Updated at 8pm
JEREMY CORBYN WILL face Angela Eagle for the leadership of the UK Labour Party after the party’s National Executive Committee voted that the sitting leader should be on the ballot paper in a new election.
The decision comes after a tense few hours when the committee excluded Corbyn from their meeting before conducting a secret ballot.
They were deciding whether Corbyn’s name should automatically appear on the ballot, or whether he’d need the support of 20% of Labour’s parliamentary party. It was estimated that if this was the case he would need to be nominated by 51 MPs or MEPs, in the same manner as any normal candidate.
It’s thought Corbyn would have struggled to collect the 51 nominations needed to make the ballot, as his support is concentrated among the wider grassroots membership of the party.
In a statement follwoing the meeting, the NEC said that the incumbent leader would go on the ballot without needing to be nominated.
Corbyn’s opponents had contended that he needed to be nominated while unions, who have strongly backed Corbyn, contended this was not the case.
Corbyn had also threatened legal action if the party did not included him on fresh leadership vote.
Corbyn was elected in a landslide victory last year, after a campaign that encouraged people to join Labour to cast their votes in his favour. Previously, Corbyn had been a little-known left-wing MP for decades.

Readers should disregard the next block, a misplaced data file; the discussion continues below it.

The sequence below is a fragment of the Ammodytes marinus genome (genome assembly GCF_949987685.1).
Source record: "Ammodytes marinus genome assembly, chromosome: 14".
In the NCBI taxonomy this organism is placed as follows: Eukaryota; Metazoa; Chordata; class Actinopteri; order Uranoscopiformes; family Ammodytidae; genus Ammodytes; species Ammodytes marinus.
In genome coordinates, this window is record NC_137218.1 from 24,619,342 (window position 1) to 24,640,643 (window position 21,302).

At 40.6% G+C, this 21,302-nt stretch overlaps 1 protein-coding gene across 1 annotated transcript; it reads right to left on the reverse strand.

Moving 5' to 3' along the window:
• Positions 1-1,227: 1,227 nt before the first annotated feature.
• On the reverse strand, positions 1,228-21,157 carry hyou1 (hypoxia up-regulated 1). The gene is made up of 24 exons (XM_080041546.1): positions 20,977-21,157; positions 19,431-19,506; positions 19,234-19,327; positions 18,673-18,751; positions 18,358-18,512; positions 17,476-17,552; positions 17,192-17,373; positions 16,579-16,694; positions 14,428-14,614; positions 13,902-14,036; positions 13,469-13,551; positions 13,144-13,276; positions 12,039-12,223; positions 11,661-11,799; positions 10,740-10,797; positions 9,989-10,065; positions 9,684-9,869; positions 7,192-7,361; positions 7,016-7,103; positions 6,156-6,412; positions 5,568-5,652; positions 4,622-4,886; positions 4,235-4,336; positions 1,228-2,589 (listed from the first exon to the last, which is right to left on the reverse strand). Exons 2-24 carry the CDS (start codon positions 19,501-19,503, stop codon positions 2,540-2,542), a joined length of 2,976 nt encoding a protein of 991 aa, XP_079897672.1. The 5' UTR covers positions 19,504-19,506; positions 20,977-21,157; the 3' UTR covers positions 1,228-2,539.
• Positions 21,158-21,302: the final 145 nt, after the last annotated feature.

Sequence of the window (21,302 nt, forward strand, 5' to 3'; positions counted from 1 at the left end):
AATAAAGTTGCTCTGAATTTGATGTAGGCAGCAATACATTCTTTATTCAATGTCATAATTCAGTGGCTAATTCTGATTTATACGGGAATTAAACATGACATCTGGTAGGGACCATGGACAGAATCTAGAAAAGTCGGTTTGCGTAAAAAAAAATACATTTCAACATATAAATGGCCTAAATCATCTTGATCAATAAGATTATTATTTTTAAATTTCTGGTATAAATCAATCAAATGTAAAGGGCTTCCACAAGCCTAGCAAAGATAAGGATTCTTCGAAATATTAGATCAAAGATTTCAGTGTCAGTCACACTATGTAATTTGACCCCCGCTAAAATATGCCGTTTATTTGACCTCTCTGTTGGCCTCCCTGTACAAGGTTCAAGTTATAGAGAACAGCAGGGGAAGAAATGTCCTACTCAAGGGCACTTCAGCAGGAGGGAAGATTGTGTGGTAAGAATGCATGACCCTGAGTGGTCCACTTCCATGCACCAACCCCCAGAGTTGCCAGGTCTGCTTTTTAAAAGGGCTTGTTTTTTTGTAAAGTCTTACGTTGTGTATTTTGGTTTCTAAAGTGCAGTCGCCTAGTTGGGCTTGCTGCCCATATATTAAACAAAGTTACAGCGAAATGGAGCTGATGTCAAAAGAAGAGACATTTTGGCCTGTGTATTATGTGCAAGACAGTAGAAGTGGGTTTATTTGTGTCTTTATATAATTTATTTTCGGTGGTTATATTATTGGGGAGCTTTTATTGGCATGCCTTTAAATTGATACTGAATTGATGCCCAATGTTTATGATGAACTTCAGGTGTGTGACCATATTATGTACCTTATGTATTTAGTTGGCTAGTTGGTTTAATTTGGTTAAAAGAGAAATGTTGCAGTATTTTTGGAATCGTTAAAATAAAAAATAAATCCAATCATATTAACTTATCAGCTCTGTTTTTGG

The start of the fresh leadership race followed weeks of turmoil for the party. The drama began in the immediate aftermath of the Brexit referendum result, as a raft of senior spokespeople announced their resignations in protest over their leader’s perceived lacklustre performance campaigning for a Remain result.
That was followed by a non-binding vote of no confidence, which Corbyn lost – badly.
Angela Eagle, a former shadow minister, officially launched her leadership campaign yesterday, promising to bring “strong” leadership to the role. Owen Smith, another ex-senior spokesperson, is also mulling a bid.
Len McCluskey, the leader of the UK’s Unite trade union, described Eagle’s decision to challenge for the Labour leadership as a “political lynching”.
Earlier, workers at Eagle’s constituency office said that a brick was thrown through her window.
On the other side of the aisle, David Cameron has chaired his final cabinet meeting as prime minister today, with Theresa May expected to take over in the role tomorrow.
May, who has been home secretary since 2010, had been preparing for a long leadership contest of her own. However, her only remaining rival for the leadership of the Conservative party, Andrea Leadsom, announced yesterday she was withdrawing from the contest.
Removal vans have already arrived on Downing Street (below) to begin loading the Cameron family’s belongings.
A happy tune
Cameron announced yesterday that he planned to leave office much sooner than expected, in the wake of Leadsom’s surprise decision to drop out.
The outgoing PM sounded a little relieved to be leaving his post. Making his way back inside Number 10 after making his announcement yesterday, Cameron was heard humming an upbeat tune (listen below).Source: Sky News/YouTube
- With reporting by Rónán Duffy